According to World Bank analysts, Angola once was a major producer and exporter of agricultural products, including coffee, cotton and bananas. However, exports of these had virtually ceased by the 1990s as a result of the civil war that lasted from 1975 to 2002). The violence led to the collapse of commercial agricultural production and Angola’s agricultural potential has remained untapped since then, with just 10% of the 35 million hectares of arable land in the country currently being cultivated.
But recently, agriculture’s share of Angola’s economy has grown rapidly, averaging 4.9% a year. Similarly, irrigation, as a pathway to climate adaptation, currently plays a modest role in Angola, but offers great potential for supporting resilience in the agricultural sector against water-related risks.
Transforming the agricultural sector
In its efforts to diversify the economy and address climate change, the government of Angola has been revitalizing its rural economy and its vast agricultural resources. The US$230 million Angola Commercial Agriculture Project (PDAC), co-financed by the World Bank and the French Agency for Development, aims to increase agricultural productivity and market access to more commercial farms.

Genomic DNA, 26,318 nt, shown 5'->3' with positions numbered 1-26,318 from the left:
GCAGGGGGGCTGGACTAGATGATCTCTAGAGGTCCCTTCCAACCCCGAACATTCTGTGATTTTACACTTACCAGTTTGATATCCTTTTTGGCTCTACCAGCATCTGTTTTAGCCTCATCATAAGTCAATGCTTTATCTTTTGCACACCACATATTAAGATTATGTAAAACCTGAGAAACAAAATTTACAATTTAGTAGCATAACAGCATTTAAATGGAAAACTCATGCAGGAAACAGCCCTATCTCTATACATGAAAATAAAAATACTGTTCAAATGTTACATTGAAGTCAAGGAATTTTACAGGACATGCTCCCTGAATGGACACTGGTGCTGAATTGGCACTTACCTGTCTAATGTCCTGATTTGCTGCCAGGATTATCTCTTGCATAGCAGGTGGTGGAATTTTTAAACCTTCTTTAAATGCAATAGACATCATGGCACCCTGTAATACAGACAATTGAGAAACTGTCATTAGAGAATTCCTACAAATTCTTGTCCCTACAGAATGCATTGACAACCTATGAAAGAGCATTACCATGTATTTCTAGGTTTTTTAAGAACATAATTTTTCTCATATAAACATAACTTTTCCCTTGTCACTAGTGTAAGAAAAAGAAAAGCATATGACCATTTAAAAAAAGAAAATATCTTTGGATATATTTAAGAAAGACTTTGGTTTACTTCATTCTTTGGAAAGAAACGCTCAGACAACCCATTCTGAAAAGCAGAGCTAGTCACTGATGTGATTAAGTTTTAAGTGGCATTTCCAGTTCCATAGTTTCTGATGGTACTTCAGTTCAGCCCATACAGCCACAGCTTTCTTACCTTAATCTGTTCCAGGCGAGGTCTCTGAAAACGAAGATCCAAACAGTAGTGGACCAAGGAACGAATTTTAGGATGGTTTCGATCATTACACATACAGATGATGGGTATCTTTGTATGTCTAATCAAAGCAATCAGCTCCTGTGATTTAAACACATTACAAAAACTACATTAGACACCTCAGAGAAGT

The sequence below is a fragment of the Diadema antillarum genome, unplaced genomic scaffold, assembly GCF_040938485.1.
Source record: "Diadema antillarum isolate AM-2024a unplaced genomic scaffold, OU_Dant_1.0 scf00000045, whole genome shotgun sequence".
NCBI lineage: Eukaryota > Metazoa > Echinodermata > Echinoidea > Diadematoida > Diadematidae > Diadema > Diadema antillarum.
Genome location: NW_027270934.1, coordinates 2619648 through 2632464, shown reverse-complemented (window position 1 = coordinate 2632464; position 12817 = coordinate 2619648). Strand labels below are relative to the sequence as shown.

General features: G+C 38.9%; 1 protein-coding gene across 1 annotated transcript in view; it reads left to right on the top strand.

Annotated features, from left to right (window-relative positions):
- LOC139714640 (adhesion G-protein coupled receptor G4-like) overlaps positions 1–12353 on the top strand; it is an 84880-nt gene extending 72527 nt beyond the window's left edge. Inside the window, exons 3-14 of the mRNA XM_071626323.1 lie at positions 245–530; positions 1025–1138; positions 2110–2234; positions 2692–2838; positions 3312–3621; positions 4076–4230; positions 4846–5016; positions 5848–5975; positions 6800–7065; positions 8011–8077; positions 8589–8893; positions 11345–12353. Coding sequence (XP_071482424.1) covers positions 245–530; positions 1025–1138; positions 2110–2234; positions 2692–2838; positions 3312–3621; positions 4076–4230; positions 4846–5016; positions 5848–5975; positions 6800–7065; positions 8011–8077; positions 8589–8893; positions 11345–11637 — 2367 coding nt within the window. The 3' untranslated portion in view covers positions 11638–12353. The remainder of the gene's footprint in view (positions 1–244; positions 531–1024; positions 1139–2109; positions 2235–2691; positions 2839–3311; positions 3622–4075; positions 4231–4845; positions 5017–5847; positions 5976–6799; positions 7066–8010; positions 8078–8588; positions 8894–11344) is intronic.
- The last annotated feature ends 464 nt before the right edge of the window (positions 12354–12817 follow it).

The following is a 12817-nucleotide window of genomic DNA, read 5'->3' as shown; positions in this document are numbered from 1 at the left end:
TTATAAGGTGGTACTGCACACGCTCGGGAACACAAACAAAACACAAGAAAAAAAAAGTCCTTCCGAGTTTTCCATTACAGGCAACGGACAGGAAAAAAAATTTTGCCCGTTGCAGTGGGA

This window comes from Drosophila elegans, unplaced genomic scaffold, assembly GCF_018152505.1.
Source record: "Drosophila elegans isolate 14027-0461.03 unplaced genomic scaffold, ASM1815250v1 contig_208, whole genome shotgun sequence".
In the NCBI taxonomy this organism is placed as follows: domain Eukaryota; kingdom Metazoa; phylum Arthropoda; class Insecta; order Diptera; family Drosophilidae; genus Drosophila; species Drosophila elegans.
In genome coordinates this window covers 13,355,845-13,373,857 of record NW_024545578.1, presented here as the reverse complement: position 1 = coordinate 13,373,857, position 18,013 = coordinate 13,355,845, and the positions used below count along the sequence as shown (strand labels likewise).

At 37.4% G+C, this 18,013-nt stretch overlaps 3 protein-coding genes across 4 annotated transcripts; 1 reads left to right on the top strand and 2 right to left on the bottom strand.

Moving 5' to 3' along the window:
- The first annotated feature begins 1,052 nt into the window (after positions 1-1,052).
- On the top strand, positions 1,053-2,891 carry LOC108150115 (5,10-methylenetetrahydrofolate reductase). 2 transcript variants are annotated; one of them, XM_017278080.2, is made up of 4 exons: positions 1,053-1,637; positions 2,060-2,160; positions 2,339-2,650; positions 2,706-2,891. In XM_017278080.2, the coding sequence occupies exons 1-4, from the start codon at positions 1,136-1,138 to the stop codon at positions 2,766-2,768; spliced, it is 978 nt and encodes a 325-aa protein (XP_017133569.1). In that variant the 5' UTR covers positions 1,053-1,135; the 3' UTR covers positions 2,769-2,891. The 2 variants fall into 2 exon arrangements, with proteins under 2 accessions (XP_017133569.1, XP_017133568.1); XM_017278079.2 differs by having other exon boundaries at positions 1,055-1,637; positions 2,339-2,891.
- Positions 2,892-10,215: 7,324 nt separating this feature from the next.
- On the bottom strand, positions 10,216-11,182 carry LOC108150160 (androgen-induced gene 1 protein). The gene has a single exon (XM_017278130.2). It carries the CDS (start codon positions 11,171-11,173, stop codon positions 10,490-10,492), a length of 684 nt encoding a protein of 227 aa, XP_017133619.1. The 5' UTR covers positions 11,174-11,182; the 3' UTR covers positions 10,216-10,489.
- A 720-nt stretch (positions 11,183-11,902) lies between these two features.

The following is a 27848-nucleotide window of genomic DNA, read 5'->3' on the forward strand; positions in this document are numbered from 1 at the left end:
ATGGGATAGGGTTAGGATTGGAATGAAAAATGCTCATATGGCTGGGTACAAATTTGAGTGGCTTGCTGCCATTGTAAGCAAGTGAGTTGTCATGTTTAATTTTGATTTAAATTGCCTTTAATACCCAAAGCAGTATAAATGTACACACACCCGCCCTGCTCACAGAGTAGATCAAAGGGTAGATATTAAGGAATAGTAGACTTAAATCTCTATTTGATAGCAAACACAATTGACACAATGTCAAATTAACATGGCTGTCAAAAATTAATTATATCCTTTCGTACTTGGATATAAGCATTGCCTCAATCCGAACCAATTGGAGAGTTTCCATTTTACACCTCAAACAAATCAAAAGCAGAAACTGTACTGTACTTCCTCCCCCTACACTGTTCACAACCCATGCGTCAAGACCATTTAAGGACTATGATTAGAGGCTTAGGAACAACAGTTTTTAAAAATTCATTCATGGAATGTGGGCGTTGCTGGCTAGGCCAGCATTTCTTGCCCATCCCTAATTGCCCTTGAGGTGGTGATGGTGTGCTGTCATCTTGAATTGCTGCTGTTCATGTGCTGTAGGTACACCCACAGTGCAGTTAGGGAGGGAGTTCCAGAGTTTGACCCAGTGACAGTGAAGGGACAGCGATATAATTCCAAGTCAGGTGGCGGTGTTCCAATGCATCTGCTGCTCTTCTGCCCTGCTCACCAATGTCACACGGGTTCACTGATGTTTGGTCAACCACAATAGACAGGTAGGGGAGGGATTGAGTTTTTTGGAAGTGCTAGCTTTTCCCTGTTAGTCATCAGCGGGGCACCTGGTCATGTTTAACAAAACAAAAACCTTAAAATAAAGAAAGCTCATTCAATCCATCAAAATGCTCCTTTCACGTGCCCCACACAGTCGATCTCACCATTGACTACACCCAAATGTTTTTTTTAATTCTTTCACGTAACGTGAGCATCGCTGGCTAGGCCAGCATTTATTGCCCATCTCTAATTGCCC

PDAC’s innovative interventions to promote and support agribusiness development have led to the approval of 25 business plans with a total of US$7.7 million in investments, of which US$2.,9 million were matching grants, and to the unprecedented issuance of 16 partial credit guarantees for the agricultural sector, amounting to more than $1 million in local investment.